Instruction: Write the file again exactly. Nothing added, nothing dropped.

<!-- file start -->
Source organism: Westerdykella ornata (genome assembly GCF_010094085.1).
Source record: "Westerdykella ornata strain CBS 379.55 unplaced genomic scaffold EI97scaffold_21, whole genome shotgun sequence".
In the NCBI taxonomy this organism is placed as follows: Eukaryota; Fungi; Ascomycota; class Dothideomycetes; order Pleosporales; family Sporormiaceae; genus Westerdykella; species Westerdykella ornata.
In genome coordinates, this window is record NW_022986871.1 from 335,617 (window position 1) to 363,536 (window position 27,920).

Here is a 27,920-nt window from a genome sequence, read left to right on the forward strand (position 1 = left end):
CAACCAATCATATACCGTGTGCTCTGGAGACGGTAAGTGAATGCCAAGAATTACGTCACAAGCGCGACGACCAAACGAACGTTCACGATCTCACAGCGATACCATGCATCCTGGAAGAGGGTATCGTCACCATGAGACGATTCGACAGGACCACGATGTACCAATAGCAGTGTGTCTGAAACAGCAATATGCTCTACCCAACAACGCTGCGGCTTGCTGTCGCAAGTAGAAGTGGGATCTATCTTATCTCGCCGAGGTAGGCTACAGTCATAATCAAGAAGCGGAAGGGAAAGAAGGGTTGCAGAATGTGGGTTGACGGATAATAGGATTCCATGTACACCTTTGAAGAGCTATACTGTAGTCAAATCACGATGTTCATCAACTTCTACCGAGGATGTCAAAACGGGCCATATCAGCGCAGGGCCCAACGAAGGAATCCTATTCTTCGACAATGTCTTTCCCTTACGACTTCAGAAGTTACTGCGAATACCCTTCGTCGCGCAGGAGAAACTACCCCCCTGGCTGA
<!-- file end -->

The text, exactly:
Source organism: Westerdykella ornata (genome assembly GCF_010094085.1).
Source record: "Westerdykella ornata strain CBS 379.55 unplaced genomic scaffold EI97scaffold_21, whole genome shotgun sequence".
In the NCBI taxonomy this organism is placed as follows: Eukaryota; Fungi; Ascomycota; class Dothideomycetes; order Pleosporales; family Sporormiaceae; genus Westerdykella; species Westerdykella ornata.
In genome coordinates, this window is record NW_022986871.1 from 335,617 (window position 1) to 363,536 (window position 27,920).

Here is a 27,920-nt window from a genome sequence, read left to right on the forward strand (position 1 = left end):
CAACCAATCATATACCGTGTGCTCTGGAGACGGTAAGTGAATGCCAAGAATTACGTCACAAGCGCGACGACCAAACGAACGTTCACGATCTCACAGCGATACCATGCATCCTGGAAGAGGGTATCGTCACCATGAGACGATTCGACAGGACCACGATGTACCAATAGCAGTGTGTCTGAAACAGCAATATGCTCTACCCAACAACGCTGCGGCTTGCTGTCGCAAGTAGAAGTGGGATCTATCTTATCTCGCCGAGGTAGGCTACAGTCATAATCAAGAAGCGGAAGGGAAAGAAGGGTTGCAGAATGTGGGTTGACGGATAATAGGATTCCATGTACACCTTTGAAGAGCTATACTGTAGTCAAATCACGATGTTCATCAACTTCTACCGAGGATGTCAAAACGGGCCATATCAGCGCAGGGCCCAACGAAGGAATCCTATTCTTCGACAATGTCTTTCCCTTACGACTTCAGAAGTTACTGCGAATACCCTTCGTCGCGCAGGAGAAACTACCCCCCTGGCTGA